Cori is the Torsten N. Wiesel Professor and Head of the Lulu and Anthony Wang Laboratory of Neural Circuits and Behavior at The Rockefeller University and Head of Science at the Chan Zuckerberg Initiative. She studies the neuronal basis of behavior in C. elegans, an animal whose small nervous system and powerful genetics provide unique opportunities to characterize genes, neurons, and circuits at multiple levels of analysis. By examining circuits for olfactory behavior, social behavior, and foraging behavior, using both natural genetic variation and induced behavioral mutants, she asks how genes and the environment interact to generate flexible behaviors. This work has revealed elements of innate behaviors that share principles and molecular mechanisms across animal species.
As a graduate student with Robert Weinberg at MIT, Cori cloned the neu oncogene, and demonstrated that it encodes a receptor tyrosine kinase protein related to the EGF receptor that is mutated in rat neuro- and glioblastomas. Subsequent work from Mark Greene, Dennis Slamon, and Genentech showed that neu (also called HER2) is amplified in human breast cancer, leading to the development of the antibody Herceptin, a drug directly targeted to a genetic lesion in human cancer.
After discovering that the nematode worm C. elegans has a sense of smell when she was postdoc with Bob Horvitz at MIT, she moved to UCSF where her lab addressed the molecular and cellular logic of olfaction. Work from her lab provided the formal proof that G protein-coupled receptors detect odors by defining a single olfactory receptor gene, odr-10, that allows C. elegans to detect a specific odor ligand. By genetic manipulation of ODR-10, Cori and colleagues showed that olfaction in C. elegans uses a “labeled line” logic in which sensory neurons are innately coupled to attractive or aversive behaviors. This logic has subsequently been shown to apply to mammalian taste and somatosensation.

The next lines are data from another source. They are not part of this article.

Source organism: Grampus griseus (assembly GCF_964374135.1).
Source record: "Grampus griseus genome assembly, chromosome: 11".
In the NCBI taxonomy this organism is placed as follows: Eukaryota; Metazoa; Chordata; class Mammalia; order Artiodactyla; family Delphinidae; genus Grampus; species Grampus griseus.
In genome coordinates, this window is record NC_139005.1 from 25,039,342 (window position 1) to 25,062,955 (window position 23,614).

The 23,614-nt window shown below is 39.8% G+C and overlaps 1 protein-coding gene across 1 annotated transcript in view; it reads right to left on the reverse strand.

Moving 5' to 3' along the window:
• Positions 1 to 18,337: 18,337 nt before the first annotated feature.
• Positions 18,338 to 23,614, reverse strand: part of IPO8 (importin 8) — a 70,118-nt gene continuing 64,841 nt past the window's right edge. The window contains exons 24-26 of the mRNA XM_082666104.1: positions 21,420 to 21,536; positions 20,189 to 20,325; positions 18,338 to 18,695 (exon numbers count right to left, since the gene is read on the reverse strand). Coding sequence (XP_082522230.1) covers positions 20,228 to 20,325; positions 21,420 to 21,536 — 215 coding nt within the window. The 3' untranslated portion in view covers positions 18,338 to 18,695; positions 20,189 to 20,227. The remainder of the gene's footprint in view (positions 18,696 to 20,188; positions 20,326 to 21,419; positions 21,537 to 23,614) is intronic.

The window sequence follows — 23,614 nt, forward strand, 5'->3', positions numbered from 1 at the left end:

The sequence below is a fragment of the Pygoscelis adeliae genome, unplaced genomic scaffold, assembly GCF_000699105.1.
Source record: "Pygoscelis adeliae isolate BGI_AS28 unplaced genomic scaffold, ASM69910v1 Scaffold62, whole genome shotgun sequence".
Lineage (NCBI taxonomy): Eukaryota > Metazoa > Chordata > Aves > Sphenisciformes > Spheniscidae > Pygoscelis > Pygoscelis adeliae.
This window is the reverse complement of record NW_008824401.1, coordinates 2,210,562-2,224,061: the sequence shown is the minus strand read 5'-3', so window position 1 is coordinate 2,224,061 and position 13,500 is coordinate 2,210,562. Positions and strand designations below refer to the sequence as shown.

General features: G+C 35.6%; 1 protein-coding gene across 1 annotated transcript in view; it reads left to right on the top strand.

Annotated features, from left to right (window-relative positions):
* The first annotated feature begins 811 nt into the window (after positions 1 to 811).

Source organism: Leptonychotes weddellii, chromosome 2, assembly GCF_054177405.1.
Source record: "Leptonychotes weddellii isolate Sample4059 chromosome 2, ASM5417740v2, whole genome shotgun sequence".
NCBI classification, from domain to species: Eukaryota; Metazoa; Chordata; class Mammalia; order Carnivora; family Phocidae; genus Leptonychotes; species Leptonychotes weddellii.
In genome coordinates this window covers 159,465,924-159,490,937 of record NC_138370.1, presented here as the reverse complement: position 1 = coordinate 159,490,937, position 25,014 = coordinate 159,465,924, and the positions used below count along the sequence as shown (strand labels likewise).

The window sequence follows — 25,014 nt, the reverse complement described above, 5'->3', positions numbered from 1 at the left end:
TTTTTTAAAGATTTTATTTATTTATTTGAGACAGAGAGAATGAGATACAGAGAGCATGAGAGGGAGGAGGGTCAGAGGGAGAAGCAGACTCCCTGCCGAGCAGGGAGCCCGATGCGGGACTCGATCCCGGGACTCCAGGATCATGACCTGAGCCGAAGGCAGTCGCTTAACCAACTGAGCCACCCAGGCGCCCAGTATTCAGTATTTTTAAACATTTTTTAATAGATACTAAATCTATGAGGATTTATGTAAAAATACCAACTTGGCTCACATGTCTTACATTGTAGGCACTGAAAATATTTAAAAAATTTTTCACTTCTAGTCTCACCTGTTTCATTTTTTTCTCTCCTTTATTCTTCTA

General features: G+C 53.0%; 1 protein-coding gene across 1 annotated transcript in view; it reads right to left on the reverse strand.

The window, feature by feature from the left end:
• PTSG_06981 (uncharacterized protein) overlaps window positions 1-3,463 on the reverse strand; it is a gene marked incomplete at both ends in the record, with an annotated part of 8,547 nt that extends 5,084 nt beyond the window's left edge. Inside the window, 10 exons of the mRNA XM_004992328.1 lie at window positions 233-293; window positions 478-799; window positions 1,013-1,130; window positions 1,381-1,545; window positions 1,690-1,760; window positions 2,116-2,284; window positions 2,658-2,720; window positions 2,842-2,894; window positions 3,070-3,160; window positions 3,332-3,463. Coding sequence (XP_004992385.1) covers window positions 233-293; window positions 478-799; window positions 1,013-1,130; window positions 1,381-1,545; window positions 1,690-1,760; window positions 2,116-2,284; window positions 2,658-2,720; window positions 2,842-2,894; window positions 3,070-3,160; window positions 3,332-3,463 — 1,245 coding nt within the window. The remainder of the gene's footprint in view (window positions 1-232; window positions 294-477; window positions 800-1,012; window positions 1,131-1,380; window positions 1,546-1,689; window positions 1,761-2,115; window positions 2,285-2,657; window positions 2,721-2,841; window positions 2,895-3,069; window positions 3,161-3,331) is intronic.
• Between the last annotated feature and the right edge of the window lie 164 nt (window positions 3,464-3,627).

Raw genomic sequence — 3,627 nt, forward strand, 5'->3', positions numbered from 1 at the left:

Cori moved to the Rockefeller University in 2004, where her lab continued its genetic analysis of the nervous system’s development and function. Although the lab uncovered fascinating molecular and cellular mechanisms of axon guidance and synaptic connectivity, they realized that the connectome does not explain all of behavior. This point emerged forcefully from their genetic studies of natural variation in social and foraging behaviors, where they mapped interesting behavioral traits and discovered that these traits affected not the classical connectome, but neuromodulatory systems. Neuromodulation also plays a central role in learning that can adaptively respecify innate responses, like food and odor preferences. Cori’s work indicates that neuromodulators define a “wireless” communication network that is superimposed on the classical wiring diagram, but with an orthogonal logic and slower dynamics. This work sheds light on the fast, flexible remodeling of behaviors over time, an important but elusive aspect of nervous system function.